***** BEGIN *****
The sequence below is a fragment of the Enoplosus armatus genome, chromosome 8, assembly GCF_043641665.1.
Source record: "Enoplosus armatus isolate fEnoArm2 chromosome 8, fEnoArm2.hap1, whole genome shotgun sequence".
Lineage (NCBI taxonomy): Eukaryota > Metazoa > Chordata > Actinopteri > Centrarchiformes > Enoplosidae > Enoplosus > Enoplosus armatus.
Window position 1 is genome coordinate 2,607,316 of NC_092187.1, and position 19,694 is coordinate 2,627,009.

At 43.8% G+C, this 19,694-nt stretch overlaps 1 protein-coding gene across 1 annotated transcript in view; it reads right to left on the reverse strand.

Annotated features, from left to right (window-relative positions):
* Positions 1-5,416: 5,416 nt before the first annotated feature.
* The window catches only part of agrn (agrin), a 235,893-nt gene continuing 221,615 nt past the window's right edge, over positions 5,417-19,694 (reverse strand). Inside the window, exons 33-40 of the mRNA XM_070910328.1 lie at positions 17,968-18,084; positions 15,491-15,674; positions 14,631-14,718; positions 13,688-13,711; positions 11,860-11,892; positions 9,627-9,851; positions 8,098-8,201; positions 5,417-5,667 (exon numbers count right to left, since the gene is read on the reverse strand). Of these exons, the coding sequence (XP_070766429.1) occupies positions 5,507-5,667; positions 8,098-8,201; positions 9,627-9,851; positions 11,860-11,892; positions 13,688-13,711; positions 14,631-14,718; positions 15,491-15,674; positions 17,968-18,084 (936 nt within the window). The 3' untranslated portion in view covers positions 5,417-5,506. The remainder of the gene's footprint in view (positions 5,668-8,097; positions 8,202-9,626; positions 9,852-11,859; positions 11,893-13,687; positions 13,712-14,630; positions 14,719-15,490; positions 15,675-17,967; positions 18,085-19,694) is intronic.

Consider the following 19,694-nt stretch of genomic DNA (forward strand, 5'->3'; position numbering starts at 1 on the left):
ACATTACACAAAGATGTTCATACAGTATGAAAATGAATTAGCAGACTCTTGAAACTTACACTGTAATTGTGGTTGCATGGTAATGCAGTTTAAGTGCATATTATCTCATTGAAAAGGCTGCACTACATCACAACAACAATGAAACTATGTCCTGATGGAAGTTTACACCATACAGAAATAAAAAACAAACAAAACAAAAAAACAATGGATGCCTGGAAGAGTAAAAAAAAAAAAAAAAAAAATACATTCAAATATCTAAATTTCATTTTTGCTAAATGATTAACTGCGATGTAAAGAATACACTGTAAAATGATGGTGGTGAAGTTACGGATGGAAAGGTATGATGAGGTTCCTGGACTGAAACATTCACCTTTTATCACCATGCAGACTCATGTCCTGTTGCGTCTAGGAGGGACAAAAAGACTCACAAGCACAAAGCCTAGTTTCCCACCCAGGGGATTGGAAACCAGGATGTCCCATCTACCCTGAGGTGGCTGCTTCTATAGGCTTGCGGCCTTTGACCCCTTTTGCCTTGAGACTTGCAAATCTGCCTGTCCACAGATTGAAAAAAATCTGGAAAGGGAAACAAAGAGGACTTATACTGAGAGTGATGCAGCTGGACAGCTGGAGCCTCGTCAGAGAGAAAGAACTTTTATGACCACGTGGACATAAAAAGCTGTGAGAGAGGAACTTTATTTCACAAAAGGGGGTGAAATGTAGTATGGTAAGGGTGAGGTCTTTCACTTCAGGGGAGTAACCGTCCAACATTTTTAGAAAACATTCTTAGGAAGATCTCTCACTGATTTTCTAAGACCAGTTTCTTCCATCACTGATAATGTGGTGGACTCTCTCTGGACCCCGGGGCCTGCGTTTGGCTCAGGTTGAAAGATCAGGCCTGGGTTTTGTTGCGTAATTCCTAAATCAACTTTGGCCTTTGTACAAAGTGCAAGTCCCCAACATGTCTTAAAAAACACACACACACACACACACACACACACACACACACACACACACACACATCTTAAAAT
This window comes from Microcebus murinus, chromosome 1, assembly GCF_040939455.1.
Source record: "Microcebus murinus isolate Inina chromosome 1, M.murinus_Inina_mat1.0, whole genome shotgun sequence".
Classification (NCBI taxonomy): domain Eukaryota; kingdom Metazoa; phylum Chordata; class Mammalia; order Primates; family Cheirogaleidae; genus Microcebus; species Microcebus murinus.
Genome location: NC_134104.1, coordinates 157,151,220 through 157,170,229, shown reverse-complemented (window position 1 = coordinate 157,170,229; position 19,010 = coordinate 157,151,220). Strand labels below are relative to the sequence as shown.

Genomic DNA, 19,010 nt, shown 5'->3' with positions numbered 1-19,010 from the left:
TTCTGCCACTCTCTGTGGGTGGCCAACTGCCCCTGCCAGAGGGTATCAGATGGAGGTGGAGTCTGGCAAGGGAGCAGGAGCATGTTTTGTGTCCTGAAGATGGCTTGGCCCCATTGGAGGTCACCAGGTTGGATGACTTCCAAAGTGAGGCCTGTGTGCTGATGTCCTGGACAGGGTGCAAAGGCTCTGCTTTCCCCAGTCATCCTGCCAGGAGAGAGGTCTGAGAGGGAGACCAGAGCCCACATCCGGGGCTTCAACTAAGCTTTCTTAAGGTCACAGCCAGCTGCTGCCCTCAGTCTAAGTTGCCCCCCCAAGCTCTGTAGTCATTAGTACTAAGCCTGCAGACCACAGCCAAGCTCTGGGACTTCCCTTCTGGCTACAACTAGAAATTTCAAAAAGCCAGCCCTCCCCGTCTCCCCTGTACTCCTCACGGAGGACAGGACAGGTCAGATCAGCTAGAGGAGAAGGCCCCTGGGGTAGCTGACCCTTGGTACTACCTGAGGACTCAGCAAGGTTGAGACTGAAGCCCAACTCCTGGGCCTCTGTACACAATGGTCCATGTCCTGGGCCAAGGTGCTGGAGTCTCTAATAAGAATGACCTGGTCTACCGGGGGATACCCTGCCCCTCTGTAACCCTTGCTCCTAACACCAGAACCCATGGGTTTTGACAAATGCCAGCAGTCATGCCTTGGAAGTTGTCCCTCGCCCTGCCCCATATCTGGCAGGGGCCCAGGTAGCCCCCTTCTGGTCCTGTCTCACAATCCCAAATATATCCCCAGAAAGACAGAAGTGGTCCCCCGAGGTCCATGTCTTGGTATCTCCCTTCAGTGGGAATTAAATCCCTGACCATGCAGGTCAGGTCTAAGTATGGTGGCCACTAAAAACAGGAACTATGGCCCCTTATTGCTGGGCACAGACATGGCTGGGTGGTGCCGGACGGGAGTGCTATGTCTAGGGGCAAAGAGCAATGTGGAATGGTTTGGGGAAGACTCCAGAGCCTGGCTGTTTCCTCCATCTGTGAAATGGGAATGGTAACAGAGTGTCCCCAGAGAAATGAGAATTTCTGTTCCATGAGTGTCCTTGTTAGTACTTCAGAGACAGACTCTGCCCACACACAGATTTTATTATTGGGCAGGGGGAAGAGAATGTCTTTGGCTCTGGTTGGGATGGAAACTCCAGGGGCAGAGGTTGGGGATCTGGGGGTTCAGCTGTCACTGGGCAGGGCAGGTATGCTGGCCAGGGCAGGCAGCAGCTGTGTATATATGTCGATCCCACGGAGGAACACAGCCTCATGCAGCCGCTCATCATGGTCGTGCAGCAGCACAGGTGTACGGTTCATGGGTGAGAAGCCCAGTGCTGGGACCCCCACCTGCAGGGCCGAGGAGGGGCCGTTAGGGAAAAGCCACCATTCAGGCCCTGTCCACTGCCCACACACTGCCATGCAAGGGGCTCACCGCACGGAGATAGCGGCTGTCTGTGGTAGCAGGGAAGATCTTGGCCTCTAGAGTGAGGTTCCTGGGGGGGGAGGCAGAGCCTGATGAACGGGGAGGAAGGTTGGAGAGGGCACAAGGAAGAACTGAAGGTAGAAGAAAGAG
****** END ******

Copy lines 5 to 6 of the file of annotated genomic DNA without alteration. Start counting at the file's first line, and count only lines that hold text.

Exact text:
At 43.8% G+C, this 19,694-nt stretch overlaps 1 protein-coding gene across 1 annotated transcript in view; it reads right to left on the reverse strand.

Annotated features, from left to right (window-relative positions):